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Let It Be
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Guitar tablature songbook
Let It Be

First released: 1970, May 8

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Guitar tablature songbook at Sheetmusicplus.com
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Additional information
Label Apple / Parlophone
Catalogue No.

PCS 7096
PXS 1 (Box set)
CDP 746 447 2 (CD)

Release date 6th November 1970
8th May 1970 (Box set only)
19th October 1987 (CD)
Total time 34:44
U.K. Album Chart Detail Entry Date: 23rd May 1970
Highest Position: 1 ... for 3 weeks from 23rd May 1970
Weeks in Chart: 59 + 1 (31st October 1987 - CD release, reached no. 50)

Songs recording date and information:

  1. Two of Us - Recorded 31st January 1969 - 3 takes (10-12) Final mix - take 11
  2. Dig a Pony - Rooftop recording - 30th January 1969
  3. Across the Universe - Recorded 4th February 1968 - 8 takes. Overdubs 8th February 1968 onto take 8. Overdubs 1st April 1970 onto take 8 creating take 9. Final mix - take 9
  4. I Me Mine - Recorded 3rd January 1970 - 16 takes. Overdubs 1st April 1970 onto take 16 creating takes 17 & 18. Final mix - take 18
  5. Dig It - Recorded 26th January 1969
  6. Let It Be - Recorded 31st January 1969 8 (or more) takes (20-27). Overdubs 30th April 1969 onto take 27. Overdubs 4th January 1970 onto take 27 creating takes 28-30. Final mix - take 30
  7. Maggie Mae - Recorded 24th January 1969
  8. I've Got a Feeling - Rooftop recording - 30th January 1969
  9. One After 909 - Rooftop recording - 30th January 1969
  10. The Long and Winding Road - Recorded 31st January 1969 7 takes (13-19) Overdubs 1st April 1970 using takes 17-19 onto take 18. Final mix - take 18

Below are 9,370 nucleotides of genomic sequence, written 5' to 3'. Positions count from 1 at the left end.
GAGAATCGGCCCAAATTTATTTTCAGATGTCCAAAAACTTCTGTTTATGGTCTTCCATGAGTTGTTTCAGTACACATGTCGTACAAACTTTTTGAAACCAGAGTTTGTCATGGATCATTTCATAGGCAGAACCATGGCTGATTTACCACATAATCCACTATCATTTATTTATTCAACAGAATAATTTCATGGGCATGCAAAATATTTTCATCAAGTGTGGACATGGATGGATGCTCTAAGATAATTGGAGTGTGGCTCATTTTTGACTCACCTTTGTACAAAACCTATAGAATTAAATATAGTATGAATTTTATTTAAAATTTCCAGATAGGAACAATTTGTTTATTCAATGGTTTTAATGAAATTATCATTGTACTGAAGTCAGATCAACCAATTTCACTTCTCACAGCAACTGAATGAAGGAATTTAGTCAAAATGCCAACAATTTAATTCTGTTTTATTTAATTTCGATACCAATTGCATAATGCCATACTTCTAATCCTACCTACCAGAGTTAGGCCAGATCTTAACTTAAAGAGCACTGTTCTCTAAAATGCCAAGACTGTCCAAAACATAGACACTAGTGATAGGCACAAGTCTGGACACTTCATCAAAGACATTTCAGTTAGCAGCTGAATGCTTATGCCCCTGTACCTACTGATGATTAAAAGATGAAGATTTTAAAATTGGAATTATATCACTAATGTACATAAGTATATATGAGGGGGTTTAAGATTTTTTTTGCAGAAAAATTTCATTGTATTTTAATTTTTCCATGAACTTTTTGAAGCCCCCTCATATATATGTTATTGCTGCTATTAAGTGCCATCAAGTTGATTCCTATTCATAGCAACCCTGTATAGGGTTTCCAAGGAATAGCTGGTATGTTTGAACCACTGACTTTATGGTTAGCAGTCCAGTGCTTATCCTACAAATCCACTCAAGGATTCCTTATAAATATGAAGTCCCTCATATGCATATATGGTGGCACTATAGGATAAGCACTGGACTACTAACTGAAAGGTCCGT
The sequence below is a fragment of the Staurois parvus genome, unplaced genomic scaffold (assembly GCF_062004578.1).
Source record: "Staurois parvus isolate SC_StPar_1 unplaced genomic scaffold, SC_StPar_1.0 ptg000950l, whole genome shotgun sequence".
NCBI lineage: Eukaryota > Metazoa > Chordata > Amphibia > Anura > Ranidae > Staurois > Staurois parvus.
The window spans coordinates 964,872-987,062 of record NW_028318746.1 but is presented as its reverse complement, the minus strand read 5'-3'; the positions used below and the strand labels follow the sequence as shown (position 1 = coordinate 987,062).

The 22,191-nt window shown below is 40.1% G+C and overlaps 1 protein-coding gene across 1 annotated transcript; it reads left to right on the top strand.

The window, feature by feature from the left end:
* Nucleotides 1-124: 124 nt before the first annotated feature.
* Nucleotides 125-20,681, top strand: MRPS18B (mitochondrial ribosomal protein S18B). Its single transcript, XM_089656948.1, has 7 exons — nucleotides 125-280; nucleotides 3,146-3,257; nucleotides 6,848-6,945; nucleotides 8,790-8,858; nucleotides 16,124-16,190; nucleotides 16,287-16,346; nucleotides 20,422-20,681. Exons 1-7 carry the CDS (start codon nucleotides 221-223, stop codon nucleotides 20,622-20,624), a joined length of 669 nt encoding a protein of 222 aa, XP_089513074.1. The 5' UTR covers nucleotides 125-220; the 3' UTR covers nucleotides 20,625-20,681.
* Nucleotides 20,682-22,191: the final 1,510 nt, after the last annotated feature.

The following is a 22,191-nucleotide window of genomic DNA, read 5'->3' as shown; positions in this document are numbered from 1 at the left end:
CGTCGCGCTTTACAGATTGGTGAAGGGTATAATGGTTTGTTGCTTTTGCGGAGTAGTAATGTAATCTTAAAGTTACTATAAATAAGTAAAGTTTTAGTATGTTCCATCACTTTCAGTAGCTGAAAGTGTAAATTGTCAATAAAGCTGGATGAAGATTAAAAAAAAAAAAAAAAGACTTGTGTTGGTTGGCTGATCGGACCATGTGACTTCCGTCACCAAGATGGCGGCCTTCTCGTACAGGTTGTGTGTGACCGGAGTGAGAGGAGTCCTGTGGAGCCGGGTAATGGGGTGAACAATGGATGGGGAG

11. For You Blue - Recorded 25th January 1969 - 6 takes
  12. Get Back - Recorded 27th January 1969 - 3 takes

 

The Beatles thirteenth and FINAL official album release, which was the "soundtrack" to their fourth film.

In the U.K. the Let It Be album was first issued as a Box Set ONLY - six months BEFORE being released as a single album with a catalogue number of PXS 1, although this number does NOT appear on the package anywhere. The box set contained the L.P. plus a paperback book called "The Beatles Get Back", which contained stills and dialogue from the film (some of it unused in the final print). The paperback is large and glossy at 11 inches by 8 and a half with 164 pages, but is quite delicate and is prone to fall apart if one is not careful. The photographs are by Ethan A. Russell, and the text is by Jonathan Cott and David Dalton.
The book is NOT available separately, and the box set is no longer available, making it quite collectable and currently worth about 200.
Of course, the way this release was put out, initially affected advance orders which were nowhere near as high as previous releases, but still it went straight to number 1.
In the U.S. though, this release had the highest advance orders for any album in the history of the American recording industry (at that time) with 3,700,000 orders !!
With a cost of $7 this represented a gross retail sale of over 25,000,000 dollars !!
(U.K. price was 2:19s:11d)
Worldwide sales are now estimated at a little over 5 million.

The story behind the conception and recording of "Let It Be" is long and complex.

But basically, The Beatles intended to be filmed practising, rehearsing, recording and finally performing new songs. With the project starting at the end of 1968, and this album not being released until mid-1970, the songs recorded went through many changes and also became the most bootlegged songs in history !
But, the project did give us The Beatles last ever live performance on 30th January 1969 on top of the Apple building in Saville Row which was captured on film, and some of those tracks also appear here.

The original L.P. was "finished" at the end of May 1969 and entitled "Get Back - with Let It Be and 11 other songs", this version was rejected by the Beatles, even though they even prepared the cover. This included recreating the "Please Please Me" pose on the E.M.I. balcony, which wasn't a wasted shoot, as this was eventually used on the 1973 compilation "Red" and "Blue" albums.